CPMs and A/B testing

Accurately measuring performance to include factors like fill rate becomes incredibly important when testing optimizations to your site’s monetization. Even if a test is not split at an even 50/50, it’s still possible to calculate an eCPM or “normalize” test results to compare across equivalent volumes of traffic.

For example:

1% share of traffic earns $200. Normalized to 100%: $200/(1%) = $20,000

99% share of traffic earns $18,500. Normalized to 100%: $18,500/(99%) = $18,687

This approach shows which strategy will yield[13] the highest overall revenue, where a CPM metric may fail to account for lost or unfilled impressions on one side of the test.

Can you trust eCPM?

While we’ve used the term eCPM above as a metric that includes a consideration for fill rate, it’s important to note that there are various definitions for this term across different platforms in the industry. In fact, Google Ad Manager[4] does not factor in unfilled impressions with the “eCPM” in their reports.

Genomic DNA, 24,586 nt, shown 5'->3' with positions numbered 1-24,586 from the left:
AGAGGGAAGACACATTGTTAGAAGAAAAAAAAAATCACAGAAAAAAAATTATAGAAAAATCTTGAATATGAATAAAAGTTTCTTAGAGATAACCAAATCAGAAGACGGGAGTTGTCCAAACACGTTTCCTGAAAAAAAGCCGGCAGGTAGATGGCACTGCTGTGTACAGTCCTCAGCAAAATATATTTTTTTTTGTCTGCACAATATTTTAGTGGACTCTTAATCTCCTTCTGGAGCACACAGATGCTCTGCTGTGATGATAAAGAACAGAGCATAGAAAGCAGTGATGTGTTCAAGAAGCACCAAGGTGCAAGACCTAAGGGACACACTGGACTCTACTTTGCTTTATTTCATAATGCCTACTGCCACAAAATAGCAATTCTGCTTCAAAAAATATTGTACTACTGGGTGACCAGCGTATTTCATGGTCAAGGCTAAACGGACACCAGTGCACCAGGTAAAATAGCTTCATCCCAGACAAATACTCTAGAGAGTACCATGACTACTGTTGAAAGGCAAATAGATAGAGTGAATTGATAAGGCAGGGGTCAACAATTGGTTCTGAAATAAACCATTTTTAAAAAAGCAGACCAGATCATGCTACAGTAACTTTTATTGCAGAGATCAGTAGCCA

When working with multiple vendors and reporting platforms, it’s always best to find out how each metric is calculated before relying on its value. Remember, the revenue you actually earn is the metric that matters most of all.

Terms
1. Cost Per Mille/Thousand [CPM] ( CPM ) Cost per mille, or thousand (mille = thousand in Latin). A pricing model in which advertisers pay for every 1000 impressions of their advertisement served. This is the standard basic pricing model for online advertising. See also CPC and CPA.
2. Blank Impression ( unfilled impressions ) Blank impressions are also known as blank ads or unfilled impressions and occur when blank ads are displayed on a website. No publishers want blank impressions as these ads don’t result in ad revenue. Many reasons for blank ads can exist such as not having enough advertiser demand, low page loading and having too high CPM floors.
3. Effective Cost Per Thousand Impression [eCPM] ( eCPM ) eCPM is known as the effective cost per thousand impressions and is a metric used by publishers to determine the actual rate they’re earning from their ad inventory. eCPM is calculated by taking your (total ad earnings/impressions) x 1000.
4. Google Ad Exchange ( Google Ad Manager ) Ad Exchange is often referred to as the premium version of AdSense, and also a Google-owned ad network of sorts. To join Ad Exchange, publishers need to meet specific requirements such as 500 000 minimum monthly traffic, be invited or join through a Google certified partner. Recently Google has rebranded this product, and it is now called Google Ad Manager.
5. performance. A form of advertising in which the purchaser pays only when there are measurable results.